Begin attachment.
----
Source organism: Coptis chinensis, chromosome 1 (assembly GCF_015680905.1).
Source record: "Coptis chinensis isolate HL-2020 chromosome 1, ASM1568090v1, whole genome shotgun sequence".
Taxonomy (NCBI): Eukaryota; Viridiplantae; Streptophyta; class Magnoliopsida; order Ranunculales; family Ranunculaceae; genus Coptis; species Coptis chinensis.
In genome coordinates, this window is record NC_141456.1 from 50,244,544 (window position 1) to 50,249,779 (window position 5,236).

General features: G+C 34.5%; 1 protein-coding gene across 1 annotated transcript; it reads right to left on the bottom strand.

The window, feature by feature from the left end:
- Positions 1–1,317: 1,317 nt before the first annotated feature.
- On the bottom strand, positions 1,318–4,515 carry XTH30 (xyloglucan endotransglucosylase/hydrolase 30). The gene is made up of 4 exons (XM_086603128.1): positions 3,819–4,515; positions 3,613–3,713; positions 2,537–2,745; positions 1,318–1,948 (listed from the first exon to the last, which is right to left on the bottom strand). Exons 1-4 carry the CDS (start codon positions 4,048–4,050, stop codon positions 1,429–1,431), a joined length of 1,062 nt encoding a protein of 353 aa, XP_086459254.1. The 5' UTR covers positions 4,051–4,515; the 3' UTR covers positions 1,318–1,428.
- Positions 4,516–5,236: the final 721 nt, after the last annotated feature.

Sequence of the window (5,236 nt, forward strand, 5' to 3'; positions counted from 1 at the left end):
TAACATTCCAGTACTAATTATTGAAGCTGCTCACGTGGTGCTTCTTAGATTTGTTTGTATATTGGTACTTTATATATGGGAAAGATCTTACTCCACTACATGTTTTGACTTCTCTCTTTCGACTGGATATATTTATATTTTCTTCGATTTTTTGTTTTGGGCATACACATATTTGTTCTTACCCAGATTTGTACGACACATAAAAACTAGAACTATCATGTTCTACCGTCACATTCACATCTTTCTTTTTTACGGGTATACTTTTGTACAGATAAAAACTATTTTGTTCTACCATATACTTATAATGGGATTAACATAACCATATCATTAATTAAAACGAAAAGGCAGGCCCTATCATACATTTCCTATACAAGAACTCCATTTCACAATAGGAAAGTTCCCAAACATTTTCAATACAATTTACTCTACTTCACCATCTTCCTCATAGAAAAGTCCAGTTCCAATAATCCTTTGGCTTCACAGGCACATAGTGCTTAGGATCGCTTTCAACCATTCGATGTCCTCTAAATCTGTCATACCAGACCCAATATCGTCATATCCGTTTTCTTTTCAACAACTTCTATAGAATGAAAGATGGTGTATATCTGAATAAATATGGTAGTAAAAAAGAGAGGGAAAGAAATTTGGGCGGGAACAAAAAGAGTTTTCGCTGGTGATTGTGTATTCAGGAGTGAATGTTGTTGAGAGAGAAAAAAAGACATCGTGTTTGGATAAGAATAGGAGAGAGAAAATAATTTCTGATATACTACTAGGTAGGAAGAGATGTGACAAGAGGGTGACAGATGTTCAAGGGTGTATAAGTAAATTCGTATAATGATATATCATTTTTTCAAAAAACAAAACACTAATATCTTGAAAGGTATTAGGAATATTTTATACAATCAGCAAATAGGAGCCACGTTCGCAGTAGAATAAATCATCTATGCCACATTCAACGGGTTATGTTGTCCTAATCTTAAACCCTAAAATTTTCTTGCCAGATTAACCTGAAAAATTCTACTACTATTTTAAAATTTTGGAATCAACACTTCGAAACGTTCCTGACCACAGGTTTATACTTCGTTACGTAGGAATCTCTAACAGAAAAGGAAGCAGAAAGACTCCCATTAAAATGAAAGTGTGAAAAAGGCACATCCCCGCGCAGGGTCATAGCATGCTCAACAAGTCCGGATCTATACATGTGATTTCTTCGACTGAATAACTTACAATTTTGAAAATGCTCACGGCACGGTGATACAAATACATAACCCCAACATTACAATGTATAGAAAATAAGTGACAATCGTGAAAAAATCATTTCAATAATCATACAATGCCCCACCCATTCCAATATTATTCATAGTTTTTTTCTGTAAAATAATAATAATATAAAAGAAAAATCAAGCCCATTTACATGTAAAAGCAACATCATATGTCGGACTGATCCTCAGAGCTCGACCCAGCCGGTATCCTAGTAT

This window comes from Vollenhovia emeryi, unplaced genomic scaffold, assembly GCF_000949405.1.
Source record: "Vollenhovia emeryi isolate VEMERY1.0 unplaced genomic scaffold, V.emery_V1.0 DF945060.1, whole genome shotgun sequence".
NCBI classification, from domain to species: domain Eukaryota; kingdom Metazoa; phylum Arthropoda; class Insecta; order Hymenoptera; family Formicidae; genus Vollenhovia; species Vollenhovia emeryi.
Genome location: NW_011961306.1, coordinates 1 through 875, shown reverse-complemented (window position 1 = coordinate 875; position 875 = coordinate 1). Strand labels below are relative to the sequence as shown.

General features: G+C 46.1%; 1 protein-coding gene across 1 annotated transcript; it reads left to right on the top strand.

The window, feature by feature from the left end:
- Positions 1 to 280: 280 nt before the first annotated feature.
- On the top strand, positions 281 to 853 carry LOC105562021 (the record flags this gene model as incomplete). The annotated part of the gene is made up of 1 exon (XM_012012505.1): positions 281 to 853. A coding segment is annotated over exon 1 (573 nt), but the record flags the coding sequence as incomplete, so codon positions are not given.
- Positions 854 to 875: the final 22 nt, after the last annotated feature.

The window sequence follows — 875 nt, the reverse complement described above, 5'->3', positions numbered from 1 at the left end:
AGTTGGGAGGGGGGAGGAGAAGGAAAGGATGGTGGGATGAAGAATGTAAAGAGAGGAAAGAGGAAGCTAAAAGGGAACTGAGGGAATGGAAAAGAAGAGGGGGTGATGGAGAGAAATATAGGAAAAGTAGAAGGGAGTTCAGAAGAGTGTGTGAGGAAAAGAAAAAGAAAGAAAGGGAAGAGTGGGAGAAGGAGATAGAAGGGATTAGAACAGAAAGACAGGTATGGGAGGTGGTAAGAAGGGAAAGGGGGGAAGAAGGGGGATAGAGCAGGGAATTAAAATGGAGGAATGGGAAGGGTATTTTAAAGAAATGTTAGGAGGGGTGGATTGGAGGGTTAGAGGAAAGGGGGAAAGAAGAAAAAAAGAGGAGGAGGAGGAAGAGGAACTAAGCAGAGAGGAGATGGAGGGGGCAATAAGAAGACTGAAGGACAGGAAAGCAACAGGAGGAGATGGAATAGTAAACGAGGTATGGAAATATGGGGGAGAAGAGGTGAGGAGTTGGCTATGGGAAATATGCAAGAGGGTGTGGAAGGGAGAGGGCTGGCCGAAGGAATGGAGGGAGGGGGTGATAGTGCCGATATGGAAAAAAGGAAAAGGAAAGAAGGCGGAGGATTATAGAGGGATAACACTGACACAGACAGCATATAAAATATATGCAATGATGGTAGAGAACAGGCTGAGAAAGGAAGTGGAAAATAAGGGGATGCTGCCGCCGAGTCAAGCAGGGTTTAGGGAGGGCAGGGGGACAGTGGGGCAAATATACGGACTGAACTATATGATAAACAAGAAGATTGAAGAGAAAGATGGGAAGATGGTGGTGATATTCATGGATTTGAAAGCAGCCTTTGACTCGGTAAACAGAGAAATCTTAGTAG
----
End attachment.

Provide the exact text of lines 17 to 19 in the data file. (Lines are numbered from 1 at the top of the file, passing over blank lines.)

The window, feature by feature from the left end:
- Positions 1 to 280: 280 nt before the first annotated feature.
- On the top strand, positions 281 to 853 carry LOC105562021 (the record flags this gene model as incomplete). The annotated part of the gene is made up of 1 exon (XM_012012505.1): positions 281 to 853. A coding segment is annotated over exon 1 (573 nt), but the record flags the coding sequence as incomplete, so codon positions are not given.